The least common sulfide in the Midwest carbonates is millerite (nickel sulfide, NiS).  Although fairly rare, millerite has a widespread distribution throughout the Midwest from Michigan and Wisconsin through Iowa, Illinois, Ohio, Indiana, and Missouri to Halls Gap, Kentucky.  Stefano (MinDat discussion) believed the source and depositional model is similar to galena and sphalerite—from deep-seated basin rocks to migration along basin rims.  In fact, I asked the MinDat group if the surficial distribution of millerite had been delineated.  Stefano noted that it seems to generally correlate with the basin rims. 
A new specimen of millerite picked up at the Denver Show in September.  Collected from halls Gap, Kentucky.

Radiating millerite crystals on crystalline calcite.  Collected “near Iowa City, Iowa.”  Length of “whiskers” ~4 mm

Millerite is a fascinating mineral, at least to an old paleontologist like me.  The crystals are clusters, or individuals, of shiny metallic acicular crystals that are pale brass-yellow when fresh but tarnish to an iridescent “black.”  The clusters of millerite often appear, at least to me, to be a “cat’s whisker.”  In most examples the crystals are quite small, sometimes on the order of a millimeter, and are often missed when hand samples are examined in the field.  For example, I have some “Keokuk Geodes” collected on a field trip during my tenure in Missouri.  I recently examined them under high power and noted tiny millerite crystals.  Neat.

Individual crystals of ?polydymite encased in calcite, each ~1mm in length.  Collected Grays Quarry, Hancock, County, Illinois.

But wait!  I thought perhaps I had acquired a basic understanding of millerite when “Grays Quarry, Hancock, County, Illinois” appeared on the radar screen.  While sorting through my few specimens the Illinois description appeared and so I decided to check it out.  Much to my surprise, Grays Quarry contains tiny acicular crystals of polydymite, a nickel sulfide, Ni++Ni+++2S4, encased in calcite crystals.  Most crystals of polydymite seems to be octahedrons; however, some are finely acicular.  As best that I can tell, polydymite forms from the oxidation of other nickel minerals.  The photos on MinDat are a ‘dead ringer” (at least in my mind) to a specimen in my collection labeled (by a seller)) as millerite.  So, without a pocket XRD or Microprobe I will label these tiny crystals as polydymite!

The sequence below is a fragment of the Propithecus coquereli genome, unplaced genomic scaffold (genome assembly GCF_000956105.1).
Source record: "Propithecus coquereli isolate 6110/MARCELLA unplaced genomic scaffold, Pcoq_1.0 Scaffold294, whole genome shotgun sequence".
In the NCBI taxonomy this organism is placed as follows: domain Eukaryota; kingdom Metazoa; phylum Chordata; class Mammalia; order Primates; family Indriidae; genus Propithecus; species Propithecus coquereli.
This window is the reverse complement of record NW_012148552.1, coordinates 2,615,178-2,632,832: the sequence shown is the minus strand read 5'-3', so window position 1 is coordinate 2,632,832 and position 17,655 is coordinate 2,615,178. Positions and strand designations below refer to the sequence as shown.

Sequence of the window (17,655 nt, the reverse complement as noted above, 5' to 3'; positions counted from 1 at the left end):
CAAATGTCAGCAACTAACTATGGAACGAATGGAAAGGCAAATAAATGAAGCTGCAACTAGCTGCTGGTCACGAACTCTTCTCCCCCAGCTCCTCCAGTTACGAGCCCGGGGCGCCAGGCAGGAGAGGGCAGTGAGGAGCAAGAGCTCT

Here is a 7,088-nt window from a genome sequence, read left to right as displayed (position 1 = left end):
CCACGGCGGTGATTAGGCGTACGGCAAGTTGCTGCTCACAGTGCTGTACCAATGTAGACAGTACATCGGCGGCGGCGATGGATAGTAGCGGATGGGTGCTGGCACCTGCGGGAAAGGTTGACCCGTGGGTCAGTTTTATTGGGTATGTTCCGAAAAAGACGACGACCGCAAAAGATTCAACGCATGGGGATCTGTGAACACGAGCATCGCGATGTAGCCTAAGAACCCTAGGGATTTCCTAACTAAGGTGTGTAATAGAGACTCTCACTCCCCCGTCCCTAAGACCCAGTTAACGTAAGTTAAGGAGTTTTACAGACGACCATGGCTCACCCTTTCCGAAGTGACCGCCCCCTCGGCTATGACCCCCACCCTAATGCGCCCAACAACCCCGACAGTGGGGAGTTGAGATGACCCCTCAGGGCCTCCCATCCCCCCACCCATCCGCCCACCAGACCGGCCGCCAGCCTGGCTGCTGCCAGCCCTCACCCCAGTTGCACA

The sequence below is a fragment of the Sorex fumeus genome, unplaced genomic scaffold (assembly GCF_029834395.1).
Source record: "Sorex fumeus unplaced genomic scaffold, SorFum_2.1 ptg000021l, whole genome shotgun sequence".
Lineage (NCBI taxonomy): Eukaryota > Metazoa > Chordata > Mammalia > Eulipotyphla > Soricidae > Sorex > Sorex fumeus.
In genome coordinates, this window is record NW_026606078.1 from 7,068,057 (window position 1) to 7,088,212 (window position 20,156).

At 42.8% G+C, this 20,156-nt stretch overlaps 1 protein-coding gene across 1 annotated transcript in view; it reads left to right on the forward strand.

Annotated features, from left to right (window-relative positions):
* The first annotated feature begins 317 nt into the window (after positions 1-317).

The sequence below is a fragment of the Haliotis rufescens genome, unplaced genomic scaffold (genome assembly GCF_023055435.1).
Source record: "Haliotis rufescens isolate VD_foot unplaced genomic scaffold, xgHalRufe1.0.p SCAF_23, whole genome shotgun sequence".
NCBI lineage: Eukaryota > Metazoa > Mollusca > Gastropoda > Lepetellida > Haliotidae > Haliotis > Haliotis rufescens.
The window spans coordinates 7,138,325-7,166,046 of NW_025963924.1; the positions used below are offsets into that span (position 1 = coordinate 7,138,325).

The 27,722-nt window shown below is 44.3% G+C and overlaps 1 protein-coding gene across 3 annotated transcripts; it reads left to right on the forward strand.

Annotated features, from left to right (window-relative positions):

In summary, I sometimes find daydreaming a worthwhile endeavor!  I had examined some sulfide specimens from Missouri and had appreciated the beautiful crystals of sphalerite, dolomite, galena and chalcopyrite.  This was a taxing experience J so I retired out to my hammock for a bit of sunshine and relaxation.  This activity then lead to an old question—where did the sulfides dotting the Midwest carbonates originate?  That was a puzzle to me!  I could speculate on the pyrite and marcasite but what about the lead and zinc?   And then it hit me that I have a few specimens of these acicular crystals of nickel sulfide, millerite.  Now nickel is not a rare element on earth but why would it be found in these Paleozoic carbonates of the Midwest?  So, I posed the question to a Mindat Discussion and much to my surprise a vigorous discourse ensued.  Wow.  That was great and I learned much.  If only I had taken a course in geochemistry or ore genesis!

I want to thank Chris Stefano of Michigan Technological University for his informative discussions on MinDat as well as his personal emails.


Wenz, Z.J., M.S. Appold, K.L. Shelton and S. Tesfaye, 2012, Geochemistry of Mississippi Valley–type Mineralizing Fluids of the Ozark Plateau: A Regional Synthesis: American Journal of Science, v.312, no. 1 22-80.